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webny99

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Re: DST (Fall 2019)
« Reply #17 on: October 31, 2019, 02:40:51 PM »

(1) Halloween should unquestionably be on standard time (darker in the evenings).
This is very much in question. In fact, it's pretty much the reason why the end of daylight saving time was pushed back a week to the first Sunday in November to begin with: More light for the children trick-or-treating.

I mean, that is a potential line of reasoning, but it doesn't change the fundemental: Light itself is contrary to what Halloween represents.
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webny99

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Re: DST (Fall 2019)
« Reply #18 on: October 31, 2019, 02:44:23 PM »

(3) The US should remain in sync with the EU/rest of the world as much as possible.
So... Kill the twelve hour clock while were at it?

No, but we should at least keep the start and end dates consistent with them.
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Re: DST (Fall 2019)
« Reply #19 on: October 31, 2019, 03:06:19 PM »

I’m really looking forward to the extra hour of sleep. Didn’t get much the past two nights due to the World Series. Totally worth it.
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Re: DST (Fall 2019)
« Reply #20 on: October 31, 2019, 03:35:33 PM »

For the first time in my life, I will be in an airplane during the time change (probably flying over the Mountain Time Zone). Should have a much smaller effect on my body.

That said, the time change is outdated and needs to be replaced with year-round Daylight Time. The West Coast is making a bit of progress on getting this through state legislatures, but it still has to be approved by the federal government...

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Re: DST (Fall 2019)
« Reply #21 on: October 31, 2019, 03:49:32 PM »

For the first time in my life, I will be in an airplane during the time change (probably flying over the Mountain Time Zone). Should have a much smaller effect on my body.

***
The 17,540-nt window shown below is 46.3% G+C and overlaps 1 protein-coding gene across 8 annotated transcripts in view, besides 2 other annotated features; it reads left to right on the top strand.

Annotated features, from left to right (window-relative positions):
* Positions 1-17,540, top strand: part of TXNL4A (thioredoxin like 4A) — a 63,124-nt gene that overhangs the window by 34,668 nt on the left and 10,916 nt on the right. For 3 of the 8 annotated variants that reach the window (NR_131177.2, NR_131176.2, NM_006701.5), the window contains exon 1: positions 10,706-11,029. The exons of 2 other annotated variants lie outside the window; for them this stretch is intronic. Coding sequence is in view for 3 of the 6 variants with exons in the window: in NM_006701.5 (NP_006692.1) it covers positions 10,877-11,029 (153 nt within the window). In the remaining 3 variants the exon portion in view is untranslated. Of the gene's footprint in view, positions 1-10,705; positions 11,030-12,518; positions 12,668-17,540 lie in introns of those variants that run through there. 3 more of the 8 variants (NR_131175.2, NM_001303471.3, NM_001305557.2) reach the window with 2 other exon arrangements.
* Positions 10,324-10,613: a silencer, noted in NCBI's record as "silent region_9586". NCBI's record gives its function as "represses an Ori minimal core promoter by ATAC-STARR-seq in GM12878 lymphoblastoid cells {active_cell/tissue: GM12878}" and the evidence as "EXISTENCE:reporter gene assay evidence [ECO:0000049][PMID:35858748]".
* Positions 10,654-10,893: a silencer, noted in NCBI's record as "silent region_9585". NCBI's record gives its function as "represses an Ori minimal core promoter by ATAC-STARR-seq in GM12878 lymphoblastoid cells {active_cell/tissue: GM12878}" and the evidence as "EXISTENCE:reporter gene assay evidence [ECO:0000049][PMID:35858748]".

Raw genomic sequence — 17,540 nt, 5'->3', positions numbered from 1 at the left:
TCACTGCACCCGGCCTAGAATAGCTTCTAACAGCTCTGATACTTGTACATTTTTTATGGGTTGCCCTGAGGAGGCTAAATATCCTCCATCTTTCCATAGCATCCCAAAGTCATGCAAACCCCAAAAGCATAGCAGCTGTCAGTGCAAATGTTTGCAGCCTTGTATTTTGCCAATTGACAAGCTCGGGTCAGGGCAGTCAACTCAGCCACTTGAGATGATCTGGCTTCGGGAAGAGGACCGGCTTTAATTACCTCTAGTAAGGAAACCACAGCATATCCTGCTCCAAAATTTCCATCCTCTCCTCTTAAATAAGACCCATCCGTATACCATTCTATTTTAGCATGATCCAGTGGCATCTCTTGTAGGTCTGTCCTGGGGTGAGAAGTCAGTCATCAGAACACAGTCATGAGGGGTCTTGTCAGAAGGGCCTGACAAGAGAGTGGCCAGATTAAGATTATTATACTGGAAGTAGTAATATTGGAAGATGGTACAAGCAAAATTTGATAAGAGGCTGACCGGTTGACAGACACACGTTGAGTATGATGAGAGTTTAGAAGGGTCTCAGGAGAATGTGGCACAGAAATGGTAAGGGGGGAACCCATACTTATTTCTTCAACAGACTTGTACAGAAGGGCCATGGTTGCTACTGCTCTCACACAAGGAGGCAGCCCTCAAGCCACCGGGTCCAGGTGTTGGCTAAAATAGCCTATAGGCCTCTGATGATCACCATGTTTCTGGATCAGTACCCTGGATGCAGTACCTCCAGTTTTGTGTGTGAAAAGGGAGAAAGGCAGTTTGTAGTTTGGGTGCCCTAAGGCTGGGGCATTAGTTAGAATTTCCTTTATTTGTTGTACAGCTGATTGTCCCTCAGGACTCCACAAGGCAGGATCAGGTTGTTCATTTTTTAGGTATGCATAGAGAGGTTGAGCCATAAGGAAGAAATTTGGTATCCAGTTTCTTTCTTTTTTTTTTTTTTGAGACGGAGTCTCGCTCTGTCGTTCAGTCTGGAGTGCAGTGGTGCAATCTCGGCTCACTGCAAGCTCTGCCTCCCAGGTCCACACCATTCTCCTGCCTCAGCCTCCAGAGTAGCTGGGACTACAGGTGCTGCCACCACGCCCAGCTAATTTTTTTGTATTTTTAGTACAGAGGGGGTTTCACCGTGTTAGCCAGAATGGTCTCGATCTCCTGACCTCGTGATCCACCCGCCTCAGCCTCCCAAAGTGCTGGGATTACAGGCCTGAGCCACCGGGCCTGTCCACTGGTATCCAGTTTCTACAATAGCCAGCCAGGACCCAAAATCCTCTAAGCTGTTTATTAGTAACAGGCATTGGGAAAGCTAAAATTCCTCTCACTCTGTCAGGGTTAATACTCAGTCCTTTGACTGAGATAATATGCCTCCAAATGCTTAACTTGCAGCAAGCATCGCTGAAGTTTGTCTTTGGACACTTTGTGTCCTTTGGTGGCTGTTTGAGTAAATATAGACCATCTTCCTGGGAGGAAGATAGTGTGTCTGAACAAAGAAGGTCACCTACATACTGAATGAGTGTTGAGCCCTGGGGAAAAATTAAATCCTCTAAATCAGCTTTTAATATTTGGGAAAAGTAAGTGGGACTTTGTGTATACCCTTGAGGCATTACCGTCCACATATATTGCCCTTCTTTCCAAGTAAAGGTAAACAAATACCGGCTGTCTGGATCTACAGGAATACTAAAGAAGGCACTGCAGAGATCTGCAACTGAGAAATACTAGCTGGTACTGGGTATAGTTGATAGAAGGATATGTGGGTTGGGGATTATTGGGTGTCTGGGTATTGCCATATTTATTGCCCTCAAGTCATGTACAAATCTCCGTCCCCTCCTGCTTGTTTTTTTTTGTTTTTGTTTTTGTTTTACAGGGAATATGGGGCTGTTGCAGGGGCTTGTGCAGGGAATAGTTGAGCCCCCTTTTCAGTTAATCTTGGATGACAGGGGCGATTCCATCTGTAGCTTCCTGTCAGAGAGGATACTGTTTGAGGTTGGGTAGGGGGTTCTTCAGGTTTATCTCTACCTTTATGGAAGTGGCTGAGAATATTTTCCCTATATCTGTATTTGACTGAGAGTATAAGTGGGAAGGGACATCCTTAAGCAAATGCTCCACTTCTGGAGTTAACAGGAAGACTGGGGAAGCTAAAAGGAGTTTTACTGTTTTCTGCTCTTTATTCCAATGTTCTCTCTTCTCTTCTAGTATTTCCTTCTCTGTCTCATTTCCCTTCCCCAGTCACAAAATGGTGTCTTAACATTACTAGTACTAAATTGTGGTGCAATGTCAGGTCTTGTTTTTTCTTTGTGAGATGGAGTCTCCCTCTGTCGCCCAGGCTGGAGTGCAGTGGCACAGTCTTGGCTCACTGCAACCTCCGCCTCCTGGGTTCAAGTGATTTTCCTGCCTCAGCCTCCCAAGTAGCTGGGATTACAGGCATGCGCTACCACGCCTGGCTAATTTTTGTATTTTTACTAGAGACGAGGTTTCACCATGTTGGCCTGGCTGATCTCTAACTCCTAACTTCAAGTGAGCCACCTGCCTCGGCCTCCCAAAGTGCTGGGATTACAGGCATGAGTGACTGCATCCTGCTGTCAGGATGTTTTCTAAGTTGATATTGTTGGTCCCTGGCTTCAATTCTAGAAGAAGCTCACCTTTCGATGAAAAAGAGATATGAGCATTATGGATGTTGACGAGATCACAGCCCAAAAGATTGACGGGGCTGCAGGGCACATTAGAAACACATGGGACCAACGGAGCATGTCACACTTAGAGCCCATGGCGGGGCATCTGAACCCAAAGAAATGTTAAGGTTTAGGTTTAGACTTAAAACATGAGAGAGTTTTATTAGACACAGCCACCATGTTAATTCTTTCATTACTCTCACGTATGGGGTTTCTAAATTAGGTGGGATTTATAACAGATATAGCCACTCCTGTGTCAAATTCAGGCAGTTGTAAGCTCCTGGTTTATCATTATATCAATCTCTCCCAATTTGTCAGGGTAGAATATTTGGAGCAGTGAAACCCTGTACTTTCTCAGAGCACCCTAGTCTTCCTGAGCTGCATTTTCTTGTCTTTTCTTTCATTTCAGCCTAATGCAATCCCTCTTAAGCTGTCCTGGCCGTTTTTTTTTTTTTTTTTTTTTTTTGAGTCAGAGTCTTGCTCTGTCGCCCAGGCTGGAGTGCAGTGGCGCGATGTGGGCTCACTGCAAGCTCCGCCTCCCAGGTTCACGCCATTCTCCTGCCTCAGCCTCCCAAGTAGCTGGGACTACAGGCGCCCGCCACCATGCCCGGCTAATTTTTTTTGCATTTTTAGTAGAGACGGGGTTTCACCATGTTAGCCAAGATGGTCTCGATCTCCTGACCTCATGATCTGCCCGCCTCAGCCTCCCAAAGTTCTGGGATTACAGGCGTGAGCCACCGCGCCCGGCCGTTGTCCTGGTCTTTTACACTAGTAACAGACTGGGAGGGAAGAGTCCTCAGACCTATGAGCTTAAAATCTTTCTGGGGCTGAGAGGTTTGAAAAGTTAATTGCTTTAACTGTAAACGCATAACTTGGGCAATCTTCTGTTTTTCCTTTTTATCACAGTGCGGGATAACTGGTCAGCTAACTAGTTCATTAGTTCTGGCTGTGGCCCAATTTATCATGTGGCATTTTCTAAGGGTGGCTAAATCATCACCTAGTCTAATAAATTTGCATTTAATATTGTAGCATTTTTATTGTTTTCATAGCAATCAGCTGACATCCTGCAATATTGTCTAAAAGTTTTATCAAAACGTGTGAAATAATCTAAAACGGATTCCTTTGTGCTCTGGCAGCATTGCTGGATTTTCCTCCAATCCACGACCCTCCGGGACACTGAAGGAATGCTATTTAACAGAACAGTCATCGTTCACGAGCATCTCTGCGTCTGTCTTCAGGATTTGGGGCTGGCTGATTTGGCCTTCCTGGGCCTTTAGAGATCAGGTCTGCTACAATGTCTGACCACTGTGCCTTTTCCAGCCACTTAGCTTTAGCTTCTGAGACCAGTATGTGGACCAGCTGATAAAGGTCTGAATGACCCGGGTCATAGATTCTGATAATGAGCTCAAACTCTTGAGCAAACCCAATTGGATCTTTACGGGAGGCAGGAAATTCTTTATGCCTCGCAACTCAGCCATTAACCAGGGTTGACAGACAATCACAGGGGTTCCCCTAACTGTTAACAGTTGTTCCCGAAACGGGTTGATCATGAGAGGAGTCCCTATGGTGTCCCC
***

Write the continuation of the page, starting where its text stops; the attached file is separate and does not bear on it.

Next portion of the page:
That said, the time change is outdated and needs to be replaced with year-round Daylight Time. The West Coast is making a bit of progress on getting this through state legislatures, but it still has to be approved by the federal government...

I get that sunsets before 5pm are no fun, but I'm not in favor of pushing sunrise past 8am to compensate.  Year round DST is a big no from me.
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Re: DST (Fall 2019)
« Reply #22 on: October 31, 2019, 04:01:10 PM »

Whatever happens, I do not want a different rule for every state, and I do not want any 2-hour jumps from crossing state lines or other borders, nor do I want half-hour offsets.
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Re: DST (Fall 2019)
« Reply #23 on: October 31, 2019, 04:36:03 PM »

(1) Halloween should unquestionably be on standard time (darker in the evenings).
This is very much in question. In fact, it's pretty much the reason why the end of daylight saving time was pushed back a week to the first Sunday in November to begin with: More light for the children trick-or-treating.
Having trick or treat after it gets dark is kind of the point of Halloween in the first place.

BuT tHiNk Of ThE cHiLdReN! We can't let our unfounded paranoia of creeps and drugged candy to allow kids to actually have fun!

Nobody likes your children enough to give them free drugs. That shit's expensive.
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Re: DST (Fall 2019)
« Reply #24 on: October 31, 2019, 06:10:59 PM »

For the first time in my life, I will be in an airplane during the time change (probably flying over the Mountain Time Zone). Should have a much smaller effect on my body.

That said, the time change is outdated and needs to be replaced with year-round Daylight Time. The West Coast is making a bit of progress on getting this through state legislatures, but it still has to be approved by the federal government...

I get that sunsets before 5pm are no fun, but I'm not in favor of pushing sunrise past 8am to compensate.  Year round DST is a big no from me.

It's a little different in Indiana than it is for me in CT.  Today in CT, the sun set at 5:46, and will set at 6:43 in Indy.  Sunday, it will set around 4:40 here and about 5:35 there.  That's why if we get rid of the time changes, Indiana should remain on EST year round, and CT should stay on AST (same as EDT) year round.  I was in Indy a few years ago, and found it wild that the sun was still up after 9:00 in July and I still saw some light in the sky after 10:00.  In CT, it would be twilight already at 9:00.  Granted it would push the summer sunsets in Indiana back to around 8:30, but it would be more in line.